Woman remain underrepresented in the ICT field

According to the 2017 Global Gender Gap Report, only 13% of SA graduates in the STEM fields are women.
According to the 2017 Global Gender Gap Report, only 13% of SA graduates in the STEM fields are women.

Men continue to take centre stage as woman remain underrepresented in the ICT field.

This is word from the chairperson of Women in Tech South Africa, Robyn Farah, who was commenting on the need for inclusivity in the local tech sector.

With today marking International Women's Day (IWD), Farah says although the country is increasingly welcoming the adoption of new and emerging technology, such as artificial intelligence, the Internet of things and blockchain, it lags behind in terms of including and promoting women in the sector.

According to the 2017 Global Gender Gap Report, only 13% of SA graduates in the STEM (science, technology, engineering and mathematics) fields are women, despite the country being ranked 19th out of 144 countries.

"The solution for inclusivity in the local tech sector lies in encouraging and supporting women to pursue careers in STEM fields," she says, "although young women embarking in STEM don't often have their family's support. This means they need to turn to their fellow students for support, who are often mainly males and also struggle to understand why a woman is studying a STEM subject. This lack of support has proven to limit women's participation."

According to Farah, the lack of female mentors, female role models in the field and limited networking opportunities are also some of the top barriers experienced by women in technology.

"We have witnessed first-hand how these barriers impact their contribution to our local tech communities."

Laura Poultney, BSG's relationship sales support manager, agrees, adding that having mentors in the sector is of outmost importance.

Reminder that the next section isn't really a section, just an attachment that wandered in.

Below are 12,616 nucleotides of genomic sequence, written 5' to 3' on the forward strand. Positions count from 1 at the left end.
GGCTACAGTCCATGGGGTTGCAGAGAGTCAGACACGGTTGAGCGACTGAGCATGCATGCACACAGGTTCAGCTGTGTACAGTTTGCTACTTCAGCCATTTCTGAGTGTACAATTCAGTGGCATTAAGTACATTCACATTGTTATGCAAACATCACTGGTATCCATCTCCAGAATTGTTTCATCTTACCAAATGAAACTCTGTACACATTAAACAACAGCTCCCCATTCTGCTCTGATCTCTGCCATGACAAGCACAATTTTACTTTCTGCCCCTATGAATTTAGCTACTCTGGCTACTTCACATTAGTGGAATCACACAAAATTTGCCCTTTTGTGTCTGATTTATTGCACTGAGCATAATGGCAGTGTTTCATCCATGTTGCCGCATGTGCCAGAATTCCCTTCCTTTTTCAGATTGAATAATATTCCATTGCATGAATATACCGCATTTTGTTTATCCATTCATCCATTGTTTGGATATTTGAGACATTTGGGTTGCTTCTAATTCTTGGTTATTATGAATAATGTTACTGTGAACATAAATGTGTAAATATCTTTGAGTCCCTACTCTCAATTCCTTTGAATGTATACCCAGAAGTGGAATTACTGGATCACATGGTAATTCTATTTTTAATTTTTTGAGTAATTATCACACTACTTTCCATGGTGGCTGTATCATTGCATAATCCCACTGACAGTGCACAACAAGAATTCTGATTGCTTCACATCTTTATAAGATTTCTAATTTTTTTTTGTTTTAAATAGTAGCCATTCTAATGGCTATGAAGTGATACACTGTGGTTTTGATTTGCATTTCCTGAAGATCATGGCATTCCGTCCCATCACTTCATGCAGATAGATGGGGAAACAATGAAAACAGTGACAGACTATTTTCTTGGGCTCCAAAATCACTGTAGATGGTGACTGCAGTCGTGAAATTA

"During my time at BSG, I've worked with strong female consultants and mentors who put in the work to build credibility through their exceptional ability to deliver," she says.

Being a female consultant who is underestimated can work in your favour, she adds. "This provides an opportunity to delight clients by delivering beyond their expectations. Don't be afraid to go the extra mile and prove yourself. My female role models have not been afraid to work and ask for what they want. Deserve a promotion? Own it, earn it and ask for it. Remember that you aren't always going to get it and know how to deal with setbacks. Challenges like these build your resilience and prepare you to deal with similar situations better in future."

Closing the Gap

In a bid to close the gender gap, Nepad's Southern Africa Network for Biosciences, with support from the BioFISA II programme, has launched a second round of an acceleration programme aimed at supporting women in biosciences, the FemBioBiz Acceleration Programme.

This aims to develop leadership, technological and business skills in female-owned businesses in the Southern African Development Community (SADC) region.

"This is an acceleration programme aimed to support deal-making and business growth for female-led or owned businesses and was initially launched in February 2017. Although Sub-Saharan Africa has not been famous for its status as a leader in female inclusion within the economic and technology sector, African women are surprisingly beating the odds and defying the obstacles in the field of entrepreneurship in the region. Techpreneurs characteristically have ambition, determination and a flair for original ideas. However, many lack the business expertise required to develop these into commercially viable ventures."

Last year the programme had over 156 applications from nine countries in SADC. The overall best performers in the six-week programme received grants of between R100 000 to R250 000 to move their businesses forward.

Meanwhile, the International Fund for Agricultural Development, together with United Nations Food and Agriculture Organisation and the World Food Programme (WFP), has highlighted the role that innovations in information and communications technologies play in expanding rural women's opportunities in value chains and enterprise development, while increasing their access to education and information.

"ICTs can go a long way to boosting economic opportunities for rural women. Mobile and smartphones, for example, provide access to real-time information on prices in different markets and allow more informed choices. Digital technology overall can transform lives if we get it into the hands of the people who need it, and that's why we're working hard every day to help increase access for rural women. And every time one of those women farmers uses a WFP app to sell her crops, the prosperity of her family and her community improves and we're another step closer to gender equity."

See also